Thus the lines are drawn between utopian blueprints grounded in dogma vs. utopian ideals arising from sympathy and compassion. Both begin with good intentions, but the pull of entropy is stronger with the former — at least, so says Rutger Bregman, and he’s got good company in Sir Thomas More and others. Blueprints require compliance, and its purveyors are zealously ready to enforce it. Ideals on the other hand inspire creativity, and creativity requires acting in the face of uncertainty, living with imperfection, responding with resourcefulness and resilience when best intentions don’t play out, and a lot of just plain showing up and grinding it out. I have a personal bias for coloring outside the lines, but I must confess that my own attempts to promote utopian workplace ideals have given me pause.

For years, I led interactive workshops designed to help people creatively engage with their big ideas about work and wellbeing — variously tailored for CLE ethics credits or for general audiences. I realized recently that, reduced to their essence, they employed the kinds of ideals advocated by beatnik-era philosopher and metaphysicist Alan Watts. (We met him several months ago — he’s the “What would you do if money were no object?” guy. )

alan watts cartoon

The workshops generated hundreds of heartwarming “this was life-changing” testimonies, but I could never quite get over this nagging feeling that the participants mostly hadn’t achieved escape velocity, and come next Monday they would be back to the despair of “But everybody knows you can’t earn any money that way.”

I especially wondered about the lawyers, for whom “I hate my job but love my paycheck” was a recurrent theme. The Post WWII neoliberal economic tide floated the legal profession’s boat, too, but prosperity has done little for lawyer happiness and well-being. True, we’re seeing substantial quality-of-life change in the profession recently (which I’ve blogged about in the past), but most have been around the edges, while overall lawyers’ workplace reality remains a bulwark of what one writer calls the “over-culture” — the overweening force of culturally-accepted norms about how things are and should be — and the legal over-culture has stepped in line with the worldwide workplace trend of favoring wealth over a sense of meaning and value.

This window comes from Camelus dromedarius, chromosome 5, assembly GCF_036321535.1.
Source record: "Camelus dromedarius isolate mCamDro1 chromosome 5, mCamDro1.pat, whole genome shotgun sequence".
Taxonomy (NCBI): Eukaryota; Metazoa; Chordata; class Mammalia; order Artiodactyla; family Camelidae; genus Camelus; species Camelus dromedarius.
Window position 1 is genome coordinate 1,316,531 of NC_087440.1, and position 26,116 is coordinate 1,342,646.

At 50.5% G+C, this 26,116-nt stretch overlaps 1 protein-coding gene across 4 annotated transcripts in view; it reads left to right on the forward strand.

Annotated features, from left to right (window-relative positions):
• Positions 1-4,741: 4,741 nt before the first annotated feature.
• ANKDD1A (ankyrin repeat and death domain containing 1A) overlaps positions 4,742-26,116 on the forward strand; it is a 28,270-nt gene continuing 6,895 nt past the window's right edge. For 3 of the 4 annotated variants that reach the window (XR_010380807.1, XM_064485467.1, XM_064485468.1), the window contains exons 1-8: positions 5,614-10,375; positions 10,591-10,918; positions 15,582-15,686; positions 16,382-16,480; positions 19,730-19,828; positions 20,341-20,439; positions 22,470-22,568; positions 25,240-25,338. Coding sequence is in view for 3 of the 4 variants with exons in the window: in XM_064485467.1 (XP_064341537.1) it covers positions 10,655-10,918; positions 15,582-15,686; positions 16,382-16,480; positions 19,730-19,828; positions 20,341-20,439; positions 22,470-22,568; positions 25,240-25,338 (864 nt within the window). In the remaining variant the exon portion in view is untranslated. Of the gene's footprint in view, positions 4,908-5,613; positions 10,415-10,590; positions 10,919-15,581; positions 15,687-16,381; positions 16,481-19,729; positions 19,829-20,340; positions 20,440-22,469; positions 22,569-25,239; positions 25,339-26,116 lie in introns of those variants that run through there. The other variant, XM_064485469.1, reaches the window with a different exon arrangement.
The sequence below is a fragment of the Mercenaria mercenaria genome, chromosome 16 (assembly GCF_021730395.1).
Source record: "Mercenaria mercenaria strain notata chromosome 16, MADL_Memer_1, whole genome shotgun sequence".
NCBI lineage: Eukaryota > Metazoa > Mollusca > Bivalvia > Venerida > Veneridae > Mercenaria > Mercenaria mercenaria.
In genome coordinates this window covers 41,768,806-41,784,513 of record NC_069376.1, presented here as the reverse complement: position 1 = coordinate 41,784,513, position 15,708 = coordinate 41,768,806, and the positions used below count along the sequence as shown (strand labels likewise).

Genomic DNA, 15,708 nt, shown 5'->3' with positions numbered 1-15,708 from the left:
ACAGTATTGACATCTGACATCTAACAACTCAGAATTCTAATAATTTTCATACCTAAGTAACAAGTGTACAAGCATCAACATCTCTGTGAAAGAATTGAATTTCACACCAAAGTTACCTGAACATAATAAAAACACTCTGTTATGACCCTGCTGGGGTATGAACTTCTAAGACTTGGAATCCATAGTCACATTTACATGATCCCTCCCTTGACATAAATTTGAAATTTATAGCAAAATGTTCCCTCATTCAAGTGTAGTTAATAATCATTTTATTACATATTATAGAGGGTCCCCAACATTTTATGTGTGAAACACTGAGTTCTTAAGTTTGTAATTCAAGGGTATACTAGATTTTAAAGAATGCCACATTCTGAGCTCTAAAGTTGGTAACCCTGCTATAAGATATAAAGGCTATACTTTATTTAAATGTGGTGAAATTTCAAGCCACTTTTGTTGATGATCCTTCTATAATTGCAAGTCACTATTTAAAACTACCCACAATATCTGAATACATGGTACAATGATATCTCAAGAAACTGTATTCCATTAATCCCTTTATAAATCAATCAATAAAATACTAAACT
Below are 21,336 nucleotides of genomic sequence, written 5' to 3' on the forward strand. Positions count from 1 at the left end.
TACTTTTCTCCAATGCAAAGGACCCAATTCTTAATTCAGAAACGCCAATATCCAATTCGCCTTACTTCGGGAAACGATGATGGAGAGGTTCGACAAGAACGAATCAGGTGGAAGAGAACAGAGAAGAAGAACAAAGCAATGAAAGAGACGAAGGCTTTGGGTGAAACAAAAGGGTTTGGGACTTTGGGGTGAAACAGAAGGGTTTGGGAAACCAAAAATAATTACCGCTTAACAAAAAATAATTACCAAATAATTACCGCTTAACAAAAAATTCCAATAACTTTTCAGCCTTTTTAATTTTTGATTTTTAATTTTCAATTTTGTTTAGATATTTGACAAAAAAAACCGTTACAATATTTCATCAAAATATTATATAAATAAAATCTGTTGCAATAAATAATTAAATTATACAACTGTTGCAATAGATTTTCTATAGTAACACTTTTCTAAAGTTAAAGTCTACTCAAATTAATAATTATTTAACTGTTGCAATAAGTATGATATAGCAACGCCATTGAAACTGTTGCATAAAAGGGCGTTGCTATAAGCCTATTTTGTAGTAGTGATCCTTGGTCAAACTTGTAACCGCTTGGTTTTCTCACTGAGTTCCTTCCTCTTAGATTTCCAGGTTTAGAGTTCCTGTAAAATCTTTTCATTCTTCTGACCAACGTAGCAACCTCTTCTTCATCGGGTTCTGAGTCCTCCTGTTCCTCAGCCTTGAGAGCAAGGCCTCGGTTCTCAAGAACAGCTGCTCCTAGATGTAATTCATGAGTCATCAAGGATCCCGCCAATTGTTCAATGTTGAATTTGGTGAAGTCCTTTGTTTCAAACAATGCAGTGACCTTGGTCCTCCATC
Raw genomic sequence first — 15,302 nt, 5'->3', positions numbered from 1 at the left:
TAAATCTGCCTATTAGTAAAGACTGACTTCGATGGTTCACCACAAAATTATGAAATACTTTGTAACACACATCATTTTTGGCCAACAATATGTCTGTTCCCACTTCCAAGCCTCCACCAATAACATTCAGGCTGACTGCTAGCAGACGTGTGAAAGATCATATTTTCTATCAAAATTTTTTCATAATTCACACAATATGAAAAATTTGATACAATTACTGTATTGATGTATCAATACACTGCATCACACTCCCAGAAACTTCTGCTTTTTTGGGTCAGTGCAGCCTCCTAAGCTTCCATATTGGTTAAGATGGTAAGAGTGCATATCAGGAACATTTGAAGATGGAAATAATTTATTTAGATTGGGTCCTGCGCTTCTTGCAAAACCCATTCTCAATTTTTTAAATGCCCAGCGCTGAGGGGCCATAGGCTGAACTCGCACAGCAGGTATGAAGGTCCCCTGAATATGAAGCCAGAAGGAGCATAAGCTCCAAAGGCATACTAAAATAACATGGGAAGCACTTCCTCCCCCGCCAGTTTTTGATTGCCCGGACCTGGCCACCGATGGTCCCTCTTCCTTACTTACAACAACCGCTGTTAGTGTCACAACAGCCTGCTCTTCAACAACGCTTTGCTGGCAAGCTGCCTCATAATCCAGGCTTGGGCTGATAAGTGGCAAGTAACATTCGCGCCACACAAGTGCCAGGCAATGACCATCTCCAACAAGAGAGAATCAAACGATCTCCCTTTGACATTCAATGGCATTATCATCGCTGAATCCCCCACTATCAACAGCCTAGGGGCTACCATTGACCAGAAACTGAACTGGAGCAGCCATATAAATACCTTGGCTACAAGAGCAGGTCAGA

Alan Watts’ ideals were widely adopted by the burgeoning self-help industry, which also rode the neoliberal tide to prosperous heights. Self-help tends to be long on inspiration and short on grinding, and sustainable creative change requires large doses of both. I served up both in the workshops, but still wonder if they were just too… well, um…beatnik … for the law profession. I’ll never know — the guy who promoted the workshops retired, and I quit doing them. If nothing else, writing this series has opened my eyes to how closely law practice mirrors worldwide economic and workplace dynamics.  We’ll look more at that in the coming weeks.

Utopia For Realists

“Progress is the realization of utopias.”

Oscar Wilde

utopia for realistsDutchman Rutger Bregman is a member of the Forbes 30 Under 30 Europe Class of 2017. He’s written four books on history, philosophy, and economics. In his book Utopia for Realists (2016), he recognizes the dangers of utopian thinking:

“True, history is full of horrifying forms of utopianism — fascism, communism, Nazism — just as every religion has also spawned fanatical sects.

“According to the cliché, dreams have a way of turning into nightmares. Utopias are a breeding ground for discord, violence, even genocide. Utopias ultimately become dystopias.”

Having faced up to the dangers, however, he presses on:

“Let’s start with a little history lesson:  In the past, everything was worse. For roughly 99% of the world’s history, 99% of humanity was poor, hungry, dirty, afraid, stupid, sick, and ugly. As recently as the seventeenth century, the French philosopher Blaise Pascal (1623-62) described life as one giant vale of tears. ‘Humanity is great,’ he wrote, ‘because it knows itself to be wretched.’ In Britain, fellow philosopher Thomas Hobbes (1588-1679) concurred that human life was basically, ‘solitary, poor, nasty, brutish, and short.’